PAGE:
Yorkton Fire Protective Services unveiled its new truck Monday.
“Now, we not only have probably the best building in the province, but a state-of-the-art truck to go with it,” said Bob Maloney, Yorkton mayor.
The $665,000 purchase, dubbed Engine 3 was required to replace the aging Engine 2, explained Deputy Chief Greg Litvanyi.
“Basically, the way fire trucks work is they have a 20 year life expectancy for a pumper,” he said. “Engine 2 went into service in 2002 and it was purchased used, so it’s been in service for 12 years. The 20 year life expectancy as a general rule, they spend 10 years in front line service and and then 10 years in a secondary or backup service so we’re just continuing on with that fleet replacement program so that we don’t end up in a situation where we have a fire truck that isn’t serviceable to protect the citizens.”
Engine 3 now becomes the primary pumper while Engine 2 becomes the backup. Engine 1, purchased in 1993 will be used for training and possibly an auxiliary unit if events warrant the use of three trucks.
Litvanyi outlined some of the new benefits such as increased pumping capacity and tools that are mounted on pull out panels rather than in drawers. The key feature, however, is an enclosed pump panel.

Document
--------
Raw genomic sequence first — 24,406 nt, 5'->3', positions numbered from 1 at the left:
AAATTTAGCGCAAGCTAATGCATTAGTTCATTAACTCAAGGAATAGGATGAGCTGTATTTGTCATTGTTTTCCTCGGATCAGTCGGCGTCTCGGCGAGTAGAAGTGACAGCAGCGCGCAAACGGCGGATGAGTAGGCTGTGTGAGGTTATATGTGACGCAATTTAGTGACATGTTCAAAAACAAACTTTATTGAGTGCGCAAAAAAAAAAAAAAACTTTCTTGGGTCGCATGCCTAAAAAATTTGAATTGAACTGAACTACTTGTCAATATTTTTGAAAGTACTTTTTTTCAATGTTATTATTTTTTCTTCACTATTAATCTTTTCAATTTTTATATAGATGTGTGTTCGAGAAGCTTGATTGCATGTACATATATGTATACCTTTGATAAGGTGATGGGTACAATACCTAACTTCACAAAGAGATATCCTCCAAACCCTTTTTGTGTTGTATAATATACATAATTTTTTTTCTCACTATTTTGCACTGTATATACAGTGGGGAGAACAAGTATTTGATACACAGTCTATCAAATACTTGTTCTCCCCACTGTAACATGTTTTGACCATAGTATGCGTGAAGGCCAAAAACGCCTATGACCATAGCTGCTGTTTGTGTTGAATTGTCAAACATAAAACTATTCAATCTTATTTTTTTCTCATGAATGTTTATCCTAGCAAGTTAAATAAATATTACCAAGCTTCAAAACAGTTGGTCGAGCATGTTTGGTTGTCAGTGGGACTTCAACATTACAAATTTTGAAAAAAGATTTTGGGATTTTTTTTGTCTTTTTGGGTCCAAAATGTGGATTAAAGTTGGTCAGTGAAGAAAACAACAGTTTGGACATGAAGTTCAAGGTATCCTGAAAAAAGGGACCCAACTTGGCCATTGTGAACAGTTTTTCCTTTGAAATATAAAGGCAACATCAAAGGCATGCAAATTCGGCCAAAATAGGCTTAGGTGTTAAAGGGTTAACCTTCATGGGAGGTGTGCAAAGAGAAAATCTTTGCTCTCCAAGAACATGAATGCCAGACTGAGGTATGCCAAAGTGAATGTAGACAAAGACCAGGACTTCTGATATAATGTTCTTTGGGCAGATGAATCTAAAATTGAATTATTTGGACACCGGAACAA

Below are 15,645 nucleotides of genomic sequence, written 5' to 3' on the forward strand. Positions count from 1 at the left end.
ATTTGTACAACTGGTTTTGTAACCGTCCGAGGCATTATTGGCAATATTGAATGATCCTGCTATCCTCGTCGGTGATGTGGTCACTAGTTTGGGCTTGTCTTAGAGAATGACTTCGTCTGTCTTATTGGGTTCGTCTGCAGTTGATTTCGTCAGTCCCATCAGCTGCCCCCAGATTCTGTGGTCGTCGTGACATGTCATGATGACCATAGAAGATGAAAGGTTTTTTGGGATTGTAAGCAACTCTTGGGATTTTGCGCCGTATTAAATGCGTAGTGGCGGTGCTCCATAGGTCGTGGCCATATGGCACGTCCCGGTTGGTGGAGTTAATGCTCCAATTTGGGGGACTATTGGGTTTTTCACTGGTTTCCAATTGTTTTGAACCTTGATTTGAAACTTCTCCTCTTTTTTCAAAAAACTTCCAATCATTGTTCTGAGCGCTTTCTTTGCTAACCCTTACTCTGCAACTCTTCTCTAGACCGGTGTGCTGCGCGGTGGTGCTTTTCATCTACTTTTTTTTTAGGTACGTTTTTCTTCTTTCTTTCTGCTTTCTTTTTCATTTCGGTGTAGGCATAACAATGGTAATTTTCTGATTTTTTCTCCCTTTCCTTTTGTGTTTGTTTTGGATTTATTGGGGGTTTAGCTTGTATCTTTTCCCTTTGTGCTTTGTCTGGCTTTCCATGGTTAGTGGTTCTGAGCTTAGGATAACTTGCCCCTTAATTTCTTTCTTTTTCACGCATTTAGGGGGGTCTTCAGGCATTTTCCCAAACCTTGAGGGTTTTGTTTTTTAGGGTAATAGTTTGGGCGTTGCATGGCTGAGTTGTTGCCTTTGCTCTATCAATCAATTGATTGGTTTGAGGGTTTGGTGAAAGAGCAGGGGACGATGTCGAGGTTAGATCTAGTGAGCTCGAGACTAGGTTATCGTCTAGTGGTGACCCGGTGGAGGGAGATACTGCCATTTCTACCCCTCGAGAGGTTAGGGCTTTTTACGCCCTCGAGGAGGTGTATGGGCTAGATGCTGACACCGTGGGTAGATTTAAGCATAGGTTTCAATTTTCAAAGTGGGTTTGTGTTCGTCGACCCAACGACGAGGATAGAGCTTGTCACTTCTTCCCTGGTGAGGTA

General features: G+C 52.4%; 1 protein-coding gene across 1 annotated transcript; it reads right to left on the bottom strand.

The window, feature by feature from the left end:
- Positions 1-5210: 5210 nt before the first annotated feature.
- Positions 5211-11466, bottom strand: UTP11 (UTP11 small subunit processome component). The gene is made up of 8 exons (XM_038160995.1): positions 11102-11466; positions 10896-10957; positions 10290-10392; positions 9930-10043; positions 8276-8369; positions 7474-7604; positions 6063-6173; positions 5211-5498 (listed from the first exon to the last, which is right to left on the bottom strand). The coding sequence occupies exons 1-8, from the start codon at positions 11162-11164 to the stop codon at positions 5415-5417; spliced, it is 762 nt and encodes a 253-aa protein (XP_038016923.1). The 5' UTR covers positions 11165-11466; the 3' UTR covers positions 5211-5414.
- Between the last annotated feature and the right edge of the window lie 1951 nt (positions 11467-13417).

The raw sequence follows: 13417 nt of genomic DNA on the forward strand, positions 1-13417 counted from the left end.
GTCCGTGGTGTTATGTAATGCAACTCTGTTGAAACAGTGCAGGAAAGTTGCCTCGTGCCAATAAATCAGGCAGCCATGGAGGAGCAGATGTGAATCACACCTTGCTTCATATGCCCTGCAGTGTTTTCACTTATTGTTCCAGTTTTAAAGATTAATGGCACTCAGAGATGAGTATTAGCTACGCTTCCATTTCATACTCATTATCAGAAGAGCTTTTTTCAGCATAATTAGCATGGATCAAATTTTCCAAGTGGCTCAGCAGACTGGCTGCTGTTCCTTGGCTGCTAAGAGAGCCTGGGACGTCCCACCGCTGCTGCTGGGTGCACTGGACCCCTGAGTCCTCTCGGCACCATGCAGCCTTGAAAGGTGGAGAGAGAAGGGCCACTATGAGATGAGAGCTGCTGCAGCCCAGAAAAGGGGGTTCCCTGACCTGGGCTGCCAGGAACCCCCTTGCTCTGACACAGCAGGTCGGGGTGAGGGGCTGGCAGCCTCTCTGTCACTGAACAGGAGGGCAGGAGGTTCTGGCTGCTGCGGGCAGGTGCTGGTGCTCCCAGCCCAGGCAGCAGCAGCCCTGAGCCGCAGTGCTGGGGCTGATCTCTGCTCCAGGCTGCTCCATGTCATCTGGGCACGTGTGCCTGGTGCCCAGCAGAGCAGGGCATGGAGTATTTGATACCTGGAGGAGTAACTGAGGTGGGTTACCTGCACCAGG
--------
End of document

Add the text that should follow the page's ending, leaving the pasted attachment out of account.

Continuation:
“The enclosed pump panel is a huge difference for the firefighters, it provides some protection from the elements for the pump operator, it also provides an area for rehab for our firefighters,” he said. “At longer incidents, they have a place to get in and warm up or cool down and not interfere with the operation of the truck.”
The newest member of the fleet is also part of a new Public Works initiative to increase maintenance efficiency.
“This is the first time we’ve been included in the [specification process] for a fire truck,” said Jonathan Oranchuk, operations manager, Public Works.
“The biggest problem we have is with technology advancing we can’t keep up with it, so what we’re trying to do is streamline every piece of equipment we have to have similar power trains, so when our mechanics come down to having to do anything, we can just focus on one brand.”
This new strategy will apply to most of the vehicles the city buys.
“Other than the really large pieces of equipment, gravel trucks, anything that we can have a similar brand of engine transmission and like that, we’ll do it.”
Oranchuk could not put a dollar figure on it, but believes the initiative will save the City time and money.